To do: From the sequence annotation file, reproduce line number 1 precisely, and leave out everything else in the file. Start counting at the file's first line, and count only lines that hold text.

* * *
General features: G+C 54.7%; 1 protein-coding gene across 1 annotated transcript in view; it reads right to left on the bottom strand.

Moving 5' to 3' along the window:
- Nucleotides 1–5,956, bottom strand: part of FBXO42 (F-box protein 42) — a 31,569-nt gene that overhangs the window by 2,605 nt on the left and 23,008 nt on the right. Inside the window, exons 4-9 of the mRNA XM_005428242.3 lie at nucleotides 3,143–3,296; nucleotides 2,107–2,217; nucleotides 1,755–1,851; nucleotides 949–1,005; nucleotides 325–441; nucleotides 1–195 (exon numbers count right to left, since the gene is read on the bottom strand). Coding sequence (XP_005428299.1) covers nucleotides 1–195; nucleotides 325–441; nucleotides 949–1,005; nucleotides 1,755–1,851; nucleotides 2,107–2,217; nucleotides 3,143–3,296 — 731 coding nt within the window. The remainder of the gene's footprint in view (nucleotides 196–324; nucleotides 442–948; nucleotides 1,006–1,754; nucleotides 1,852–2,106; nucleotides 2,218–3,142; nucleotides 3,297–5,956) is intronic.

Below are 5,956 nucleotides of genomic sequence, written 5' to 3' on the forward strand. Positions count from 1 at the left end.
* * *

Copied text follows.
General features: G+C 54.7%; 1 protein-coding gene across 1 annotated transcript in view; it reads right to left on the bottom strand.